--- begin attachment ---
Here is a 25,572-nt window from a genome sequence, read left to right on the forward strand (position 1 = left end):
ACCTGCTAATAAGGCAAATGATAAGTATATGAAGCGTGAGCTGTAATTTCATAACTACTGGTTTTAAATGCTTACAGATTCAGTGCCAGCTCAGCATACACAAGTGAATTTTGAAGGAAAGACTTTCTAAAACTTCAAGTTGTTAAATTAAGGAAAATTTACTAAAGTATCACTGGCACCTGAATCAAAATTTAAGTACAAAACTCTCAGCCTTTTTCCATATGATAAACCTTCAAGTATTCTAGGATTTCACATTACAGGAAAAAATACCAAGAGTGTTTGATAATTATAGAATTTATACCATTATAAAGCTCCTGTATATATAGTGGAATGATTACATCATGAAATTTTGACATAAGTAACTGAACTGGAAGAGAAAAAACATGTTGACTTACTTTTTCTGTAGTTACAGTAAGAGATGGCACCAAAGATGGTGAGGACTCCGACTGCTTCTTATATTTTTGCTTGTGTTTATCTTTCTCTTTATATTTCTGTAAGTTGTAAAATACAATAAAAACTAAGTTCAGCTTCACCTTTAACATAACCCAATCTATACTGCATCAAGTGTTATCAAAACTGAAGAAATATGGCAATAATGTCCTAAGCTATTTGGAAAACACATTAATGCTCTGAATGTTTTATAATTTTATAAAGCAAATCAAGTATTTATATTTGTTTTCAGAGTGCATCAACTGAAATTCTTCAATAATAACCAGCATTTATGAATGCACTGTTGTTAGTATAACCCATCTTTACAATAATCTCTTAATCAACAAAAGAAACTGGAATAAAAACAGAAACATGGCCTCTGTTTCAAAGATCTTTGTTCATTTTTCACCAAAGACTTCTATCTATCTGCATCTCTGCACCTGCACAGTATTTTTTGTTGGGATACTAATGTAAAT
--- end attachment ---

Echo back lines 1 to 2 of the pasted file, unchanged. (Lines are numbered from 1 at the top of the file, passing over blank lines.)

Here is a 25,572-nt window from a genome sequence, read left to right on the forward strand (position 1 = left end):
ACCTGCTAATAAGGCAAATGATAAGTATATGAAGCGTGAGCTGTAATTTCATAACTACTGGTTTTAAATGCTTACAGATTCAGTGCCAGCTCAGCATACACAAGTGAATTTTGAAGGAAAGACTTTCTAAAACTTCAAGTTGTTAAATTAAGGAAAATTTACTAAAGTATCACTGGCACCTGAATCAAAATTTAAGTACAAAACTCTCAGCCTTTTTCCATATGATAAACCTTCAAGTATTCTAGGATTTCACATTACAGGAAAAAATACCAAGAGTGTTTGATAATTATAGAATTTATACCATTATAAAGCTCCTGTATATATAGTGGAATGATTACATCATGAAATTTTGACATAAGTAACTGAACTGGAAGAGAAAAAACATGTTGACTTACTTTTTCTGTAGTTACAGTAAGAGATGGCACCAAAGATGGTGAGGACTCCGACTGCTTCTTATATTTTTGCTTGTGTTTATCTTTCTCTTTATATTTCTGTAAGTTGTAAAATACAATAAAAACTAAGTTCAGCTTCACCTTTAACATAACCCAATCTATACTGCATCAAGTGTTATCAAAACTGAAGAAATATGGCAATAATGTCCTAAGCTATTTGGAAAACACATTAATGCTCTGAATGTTTTATAATTTTATAAAGCAAATCAAGTATTTATATTTGTTTTCAGAGTGCATCAACTGAAATTCTTCAATAATAACCAGCATTTATGAATGCACTGTTGTTAGTATAACCCATCTTTACAATAATCTCTTAATCAACAAAAGAAACTGGAATAAAAACAGAAACATGGCCTCTGTTTCAAAGATCTTTGTTCATTTTTCACCAAAGACTTCTATCTATCTGCATCTCTGCACCTGCACAGTATTTTTTGTTGGGATACTAATGTAAAT